I need to make some differential measurements on a device, but both nodes need to be floating from earth.
I found out the hard way that the negative clip of my oscilloscope voltage probes are connected to the mains earth conductor, but I don't have access to a differential probe.
I was wondering if there is an easy solution to this, and I figured this: inside the scope I have seen that the mains are only connected to a power, old style transformer, while the earth lead is screwed to the metal chassis. Since of course the transformer output is isolated from its input, I think that if I just remove the earth screw from the chassis and isolate the cable I can now connect my device to the scope, avoiding the pesky ground current that destroyed my first board.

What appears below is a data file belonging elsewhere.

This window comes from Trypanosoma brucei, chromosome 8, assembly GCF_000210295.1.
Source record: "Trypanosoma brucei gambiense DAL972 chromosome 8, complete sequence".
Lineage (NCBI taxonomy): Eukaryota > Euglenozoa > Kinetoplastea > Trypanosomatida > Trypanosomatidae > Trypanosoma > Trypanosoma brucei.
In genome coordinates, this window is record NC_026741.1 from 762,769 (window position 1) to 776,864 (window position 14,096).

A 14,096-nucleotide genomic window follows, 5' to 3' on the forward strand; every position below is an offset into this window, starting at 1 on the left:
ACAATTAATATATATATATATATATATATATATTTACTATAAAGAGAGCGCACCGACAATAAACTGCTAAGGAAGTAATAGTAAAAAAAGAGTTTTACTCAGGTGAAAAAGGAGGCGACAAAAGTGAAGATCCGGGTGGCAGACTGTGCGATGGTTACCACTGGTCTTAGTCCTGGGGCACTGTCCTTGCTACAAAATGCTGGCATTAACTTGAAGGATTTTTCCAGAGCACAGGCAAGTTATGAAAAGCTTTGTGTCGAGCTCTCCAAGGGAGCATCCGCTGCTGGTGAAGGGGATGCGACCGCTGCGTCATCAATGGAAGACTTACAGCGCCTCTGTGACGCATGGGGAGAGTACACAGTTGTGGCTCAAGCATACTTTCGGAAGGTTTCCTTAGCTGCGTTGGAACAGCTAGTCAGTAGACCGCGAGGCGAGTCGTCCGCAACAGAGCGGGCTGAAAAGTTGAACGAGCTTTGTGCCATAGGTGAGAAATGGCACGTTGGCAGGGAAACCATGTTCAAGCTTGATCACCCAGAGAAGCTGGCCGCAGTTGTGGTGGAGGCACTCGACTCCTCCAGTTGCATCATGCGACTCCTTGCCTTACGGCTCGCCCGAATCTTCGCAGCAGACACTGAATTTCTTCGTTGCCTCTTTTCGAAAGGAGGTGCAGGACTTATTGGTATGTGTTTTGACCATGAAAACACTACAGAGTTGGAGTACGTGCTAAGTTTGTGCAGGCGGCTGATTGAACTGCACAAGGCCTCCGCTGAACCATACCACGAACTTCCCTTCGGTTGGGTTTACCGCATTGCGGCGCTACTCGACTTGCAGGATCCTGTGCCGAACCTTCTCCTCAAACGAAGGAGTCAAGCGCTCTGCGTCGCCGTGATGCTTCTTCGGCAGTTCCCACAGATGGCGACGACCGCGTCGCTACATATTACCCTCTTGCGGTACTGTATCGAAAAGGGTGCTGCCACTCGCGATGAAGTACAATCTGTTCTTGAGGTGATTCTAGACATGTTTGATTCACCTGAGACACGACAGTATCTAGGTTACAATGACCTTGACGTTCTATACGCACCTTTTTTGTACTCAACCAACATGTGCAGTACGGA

The negative terminal I would hook to the probe clip is about 60V over earth, the maximum current it can source is just above 30mA. The input transformer can surely withstand a 60V offset, right?
I think that this is safe because the shell of my scope is all made of plastic, the only metallic parts are the BNC connectors and a couple of blade connectors that I use to calibrate my probes, but they should all be safe.
Is it ok to remove the earth connector from my scope to make such a measurement? I have seen this suggestion all over the web, so I think it must be safe, but I want to ask a board of professionals just to be extra sure.